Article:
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what is the best way in your guys' opinion to treat rust, even if only minimal in my tank? this is my first bike (84 gl1200 67k miles), and i noticed some tiny spots.

Thanks,



Anthony
 

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I have seen a couple of posts about different kits for this but can't remember what they are called. Someone who has had to do it will have an answer for you.

In the interim you could do a search of the archives or on google. I'm sure there are a few options out there!

Bob :11grey:
 

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If they are tiny spots I wouldn't worry about them, keep the tank full as much as possible to keep the air away from those areas. There are chemical products like Naval Jelly that convert the rust to a different harder form, but to treat the tank properly generally requires the tank to be removed from the bike. The little rust spots you mention are caused by the tank being empty and exposed to water vapor in the air. They shouldn't cause any trouble being that small and any tiny particles that might break loose will be caught by the filter. If you leave your bike parked for a long period of time such as over a winter, fill the tank and put in some fuel stabilizer to prevent evaporation or varnish depositing.
 

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Hey Anthony:waving:If the tank need serious work this place can do it. The PO of my bike had them completely redo my tank. I think it ran about $80-100.

http://www.leakersgastanks.com/



:12red::cool:
 

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tomorrowneverwas wrote:
what is the best way in your guys' opinion to treat rust, even if only minimal in my tank? this is my first bike (84 gl1200 67k miles), and i noticed some tiny spots.
Anthony, the best way to do it yourselfis to pull the tank out (a real pain),, then flush it with MEK (methyl ethel ketone) to remove all the old fuel residue & varnish,, then rinse real good with VERYHOT water (a power washer helps here),, then add about6 oz of a phosphoric acid based rust killer like "Metal Prep",, then slosh the metal prep around to ALL the corners & seams (that kills the rust in the metal pores & converts free rust zinc oxide,, then pour the remaining metal prep out,,then dry out REAL GOOD (a day or so in the hot sun),, then pour in about 10-15 oz of "REDKOTE" (that'sa tank coating that covers all the rust areas & seals any soft spots),, Then slosh thatRed Kotearound by rolling the tank in all directions (basically fully coat the entire inside of the tank),, that RedKote covers the inside of the tank with a fuel proof coating that resists most anything that is poured in (except MEK).. If done correctly that tank will be good for life & never cause you any problems.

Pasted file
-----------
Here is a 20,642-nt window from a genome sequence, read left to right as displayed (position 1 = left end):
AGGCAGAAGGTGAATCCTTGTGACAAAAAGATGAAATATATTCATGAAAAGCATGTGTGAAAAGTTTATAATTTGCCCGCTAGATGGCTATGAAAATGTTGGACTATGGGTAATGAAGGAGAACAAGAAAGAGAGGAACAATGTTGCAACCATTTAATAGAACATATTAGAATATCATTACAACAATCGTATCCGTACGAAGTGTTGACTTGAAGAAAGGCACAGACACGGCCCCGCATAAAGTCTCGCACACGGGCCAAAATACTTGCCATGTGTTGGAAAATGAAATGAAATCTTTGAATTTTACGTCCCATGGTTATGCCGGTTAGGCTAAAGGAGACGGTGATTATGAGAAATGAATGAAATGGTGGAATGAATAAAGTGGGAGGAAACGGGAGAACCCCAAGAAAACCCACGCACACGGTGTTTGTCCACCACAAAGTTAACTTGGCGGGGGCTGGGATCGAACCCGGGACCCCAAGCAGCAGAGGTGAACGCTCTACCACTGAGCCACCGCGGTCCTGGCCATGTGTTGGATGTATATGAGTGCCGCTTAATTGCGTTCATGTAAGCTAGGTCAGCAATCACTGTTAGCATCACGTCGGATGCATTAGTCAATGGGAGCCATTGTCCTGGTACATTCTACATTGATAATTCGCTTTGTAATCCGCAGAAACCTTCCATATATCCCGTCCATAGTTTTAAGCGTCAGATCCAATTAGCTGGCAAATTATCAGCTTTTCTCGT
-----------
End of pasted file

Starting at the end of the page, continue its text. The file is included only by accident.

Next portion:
If you just leave the existing tankrust exposed it will haunt you for the rest of the time you own that bike by plugging filters, plugging those ultra fine carb inlet screens, possibly even start leaking in the future as alcohol in the fuel starts allowing held moisture to inflame those rust areas.

I have done numerous small fuel tanks on old equipment, old motorcycles, & antique automobiles & using the above method have never had a leaker or rust plugging problem. I have personally used many tank coating products over the years & some are prone to come loose in large sheets or thin strands & plug the tank outlet or filter screens but I have have very good luck with that "Red Kote"..

Twisty
 

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I have had same results with Red Kote but unless you have significant rust and can actually see evidence in the fuel filter I would leave it alone, as suggested earlier. Keep it near full and use the right amount of stabil for storage periods more than a month or so. I don't know about the new wings (1800) but I always thought this tank was a great candidate for a plastic blow molded part - lighter and no rust.

Bob
 

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Greetings Bob from the Great Lakes State!

I'm in agreement with you on the plastic tank idea.:clapper:

My 77 has been chemically treated several years ago by the PO and looking into the tank with a flashlight, I can see small specks of rust :X

I may try some of that Red Kote stuff...:p
 
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